BY JEB BREIDING
Food Rules: An Eater’s Manual
By Michael Pollan
112 pp. Penguin, 2009
U.S. President Barack Obama spent a good bit of 2009 struggling to pass health care reform, sapping considerable political capital. While the historic bill is now law, the U.S. has a long way to go before it achieves truly comprehensive health care reform.
Reinhold Niebuhr, Obama’s favorite theologian-philosopher, wrote that decent health care is the monopoly of the very privileged or the very poor. It is a testimony of previous administrations’ remarkable underachievement that Niebuhr wrote this in 1935 and two generations came and went without any progress until now.
The U.S. health care system remains broken. Despite the fact that more people will be covered now, many still remain without health insurance. The National Academy of Sciences reports that the United States is the “only wealthy, industrialized nation that does not ensure that all citizens have coverage.”
Those with health care coverage have little reason to be exuberant. The United States ranks last in the quality of health care among the nineteen countries analyzed in a 2008 report by the Commonwealth Fund. According to the report, the premium for an average family insurance policy costs $12,680, making it the most significant consumer outlay after housing. Costs continue to outpace wage growth, so consumers have less to spend on other necessities. Premiums have increased 78 percent since 2001, according to the report, while wages and our ability to pay for health care have hardly risen, only 2 percent after inflation.
And there appears to be little that markets can do to solve this problem. Market economies are based on the freedom of choice and function well across a wide range of products and services. But markets, so effective across so many sectors, have failed miserably when it comes to health care. This is because suppliers of health care have considerable incentives for people to become and stay sick. The more people who get sick and stay sick, the greater are the profits. There is no incentive for prevention, let alone cure, but lots of reward for excessive treatment. In addition, consumers are often in a state of duress when they need health care and lack the knowledge and risk tolerance to discern across the range of options. These two factors coalesce to create a sort of “moral blindness” within our health care system, and it is unrealistic to expect any relief unless the model is set right.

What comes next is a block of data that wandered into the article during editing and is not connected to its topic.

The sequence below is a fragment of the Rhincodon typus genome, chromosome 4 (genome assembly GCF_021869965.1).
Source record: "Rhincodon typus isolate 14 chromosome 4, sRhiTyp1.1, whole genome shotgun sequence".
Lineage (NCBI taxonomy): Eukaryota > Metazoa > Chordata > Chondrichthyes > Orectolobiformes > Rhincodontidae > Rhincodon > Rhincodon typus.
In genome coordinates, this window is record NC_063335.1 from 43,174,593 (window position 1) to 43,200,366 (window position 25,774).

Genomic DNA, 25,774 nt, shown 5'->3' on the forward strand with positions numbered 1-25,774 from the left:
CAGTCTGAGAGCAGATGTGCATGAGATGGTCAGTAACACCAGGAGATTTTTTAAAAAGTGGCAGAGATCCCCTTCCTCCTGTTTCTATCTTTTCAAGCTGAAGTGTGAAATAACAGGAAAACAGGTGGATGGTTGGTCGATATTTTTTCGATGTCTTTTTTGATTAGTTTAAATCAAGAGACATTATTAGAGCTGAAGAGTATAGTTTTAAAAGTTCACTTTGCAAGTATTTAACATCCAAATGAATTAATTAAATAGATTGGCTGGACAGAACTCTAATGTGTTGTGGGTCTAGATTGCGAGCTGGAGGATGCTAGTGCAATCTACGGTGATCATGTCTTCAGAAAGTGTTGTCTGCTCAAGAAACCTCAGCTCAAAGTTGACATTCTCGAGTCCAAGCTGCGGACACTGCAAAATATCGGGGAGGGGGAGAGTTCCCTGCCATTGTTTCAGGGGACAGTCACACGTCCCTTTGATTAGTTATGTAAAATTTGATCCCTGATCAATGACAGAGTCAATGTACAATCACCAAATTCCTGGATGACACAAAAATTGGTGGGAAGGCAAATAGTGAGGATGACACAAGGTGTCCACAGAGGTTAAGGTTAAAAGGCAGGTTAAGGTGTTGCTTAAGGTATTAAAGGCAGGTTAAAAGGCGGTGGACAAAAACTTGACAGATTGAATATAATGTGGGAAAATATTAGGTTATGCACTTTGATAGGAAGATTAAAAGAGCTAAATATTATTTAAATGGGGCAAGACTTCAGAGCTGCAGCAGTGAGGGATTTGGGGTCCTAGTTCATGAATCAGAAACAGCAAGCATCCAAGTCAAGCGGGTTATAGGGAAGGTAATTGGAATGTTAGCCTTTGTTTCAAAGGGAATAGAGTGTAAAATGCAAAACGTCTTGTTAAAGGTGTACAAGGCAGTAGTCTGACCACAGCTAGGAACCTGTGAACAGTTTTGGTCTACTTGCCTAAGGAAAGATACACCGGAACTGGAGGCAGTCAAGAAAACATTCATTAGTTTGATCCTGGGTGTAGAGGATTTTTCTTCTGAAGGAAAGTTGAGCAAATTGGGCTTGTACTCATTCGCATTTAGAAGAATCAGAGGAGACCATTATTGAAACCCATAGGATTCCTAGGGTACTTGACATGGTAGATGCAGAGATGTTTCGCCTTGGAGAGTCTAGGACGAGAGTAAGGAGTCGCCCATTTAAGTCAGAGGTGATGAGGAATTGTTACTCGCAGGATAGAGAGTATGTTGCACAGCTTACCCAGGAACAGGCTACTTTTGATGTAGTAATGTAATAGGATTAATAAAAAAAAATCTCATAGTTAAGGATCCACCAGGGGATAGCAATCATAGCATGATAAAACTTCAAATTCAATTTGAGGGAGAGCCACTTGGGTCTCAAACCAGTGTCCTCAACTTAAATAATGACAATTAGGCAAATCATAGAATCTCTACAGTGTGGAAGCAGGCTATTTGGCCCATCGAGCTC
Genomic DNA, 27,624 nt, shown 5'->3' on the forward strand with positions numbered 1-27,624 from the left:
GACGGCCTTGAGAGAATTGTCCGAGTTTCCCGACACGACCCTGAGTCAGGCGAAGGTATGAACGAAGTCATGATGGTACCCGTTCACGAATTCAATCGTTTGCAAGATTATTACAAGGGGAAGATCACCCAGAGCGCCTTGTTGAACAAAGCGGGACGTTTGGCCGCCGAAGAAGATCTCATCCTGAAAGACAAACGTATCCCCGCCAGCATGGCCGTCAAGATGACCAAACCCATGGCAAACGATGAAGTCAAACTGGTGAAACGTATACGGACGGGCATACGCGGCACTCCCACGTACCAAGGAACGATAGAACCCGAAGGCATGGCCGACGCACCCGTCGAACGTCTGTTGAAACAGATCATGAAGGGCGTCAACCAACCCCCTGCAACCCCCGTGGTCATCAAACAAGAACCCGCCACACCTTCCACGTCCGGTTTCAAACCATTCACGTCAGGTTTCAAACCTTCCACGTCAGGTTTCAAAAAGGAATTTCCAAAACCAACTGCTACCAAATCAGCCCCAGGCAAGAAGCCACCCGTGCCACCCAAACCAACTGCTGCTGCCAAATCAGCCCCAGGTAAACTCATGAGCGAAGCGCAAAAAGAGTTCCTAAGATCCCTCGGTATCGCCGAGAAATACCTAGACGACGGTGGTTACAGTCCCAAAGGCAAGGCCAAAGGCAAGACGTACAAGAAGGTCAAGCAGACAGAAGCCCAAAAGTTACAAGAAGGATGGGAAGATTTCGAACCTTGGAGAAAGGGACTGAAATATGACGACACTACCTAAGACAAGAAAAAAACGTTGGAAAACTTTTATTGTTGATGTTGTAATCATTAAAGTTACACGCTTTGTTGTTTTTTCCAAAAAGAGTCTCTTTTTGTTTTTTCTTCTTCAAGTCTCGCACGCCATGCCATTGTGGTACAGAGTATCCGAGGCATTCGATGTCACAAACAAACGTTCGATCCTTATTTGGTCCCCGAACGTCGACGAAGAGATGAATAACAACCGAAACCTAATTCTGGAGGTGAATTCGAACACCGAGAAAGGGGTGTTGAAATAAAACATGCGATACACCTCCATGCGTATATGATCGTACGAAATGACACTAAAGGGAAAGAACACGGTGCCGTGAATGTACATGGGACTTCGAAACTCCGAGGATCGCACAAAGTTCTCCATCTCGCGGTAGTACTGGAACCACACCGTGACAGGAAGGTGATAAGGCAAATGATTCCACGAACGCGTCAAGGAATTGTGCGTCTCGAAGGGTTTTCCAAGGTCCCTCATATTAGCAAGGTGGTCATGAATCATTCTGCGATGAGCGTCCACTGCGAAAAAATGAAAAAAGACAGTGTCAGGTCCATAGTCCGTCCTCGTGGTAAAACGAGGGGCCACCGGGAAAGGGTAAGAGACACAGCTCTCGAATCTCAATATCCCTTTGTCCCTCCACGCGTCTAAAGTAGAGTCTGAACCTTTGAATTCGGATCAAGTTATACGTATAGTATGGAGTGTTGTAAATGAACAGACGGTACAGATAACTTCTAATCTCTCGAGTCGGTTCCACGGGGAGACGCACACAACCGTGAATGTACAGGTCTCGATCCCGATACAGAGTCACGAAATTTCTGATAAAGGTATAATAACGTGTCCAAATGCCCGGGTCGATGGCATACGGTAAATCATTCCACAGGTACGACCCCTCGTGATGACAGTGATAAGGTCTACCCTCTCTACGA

The health care bill that just passed was two-thousand pages, longer than Leo Tolstoy’s epic War and Peace. During a forum at the John F. Kennedy School of Government at Harvard University in November 2009, a brash undergrad asked Nancy Pelosi, the speaker of the U.S. House of Representatives, whether she really had read the entire bill. Her response that she read it all was unconvincing.
I propose a simple and cost-effective remedy to this country’s health care troubles. Scrap the voluminous and cumbersome two thousand- page law and replace it with a straightforward 139-page book called Food Rules by Michael Pollan. Pollan is the Knight Professor of Journalism at the Graduate School of Journalism at the University of California, Berkeley and author of highly praised books like The Omnivore’s Dilemma and In Defense of Food.
For $11 and one hour’s worth of time, you can breeze through the paperback edition of Food Rules and get a good summary of the “dos and don’ts” of eating and, ultimately, health. This compares to a lofty $860 million that will be spent over the next ten years for the new law.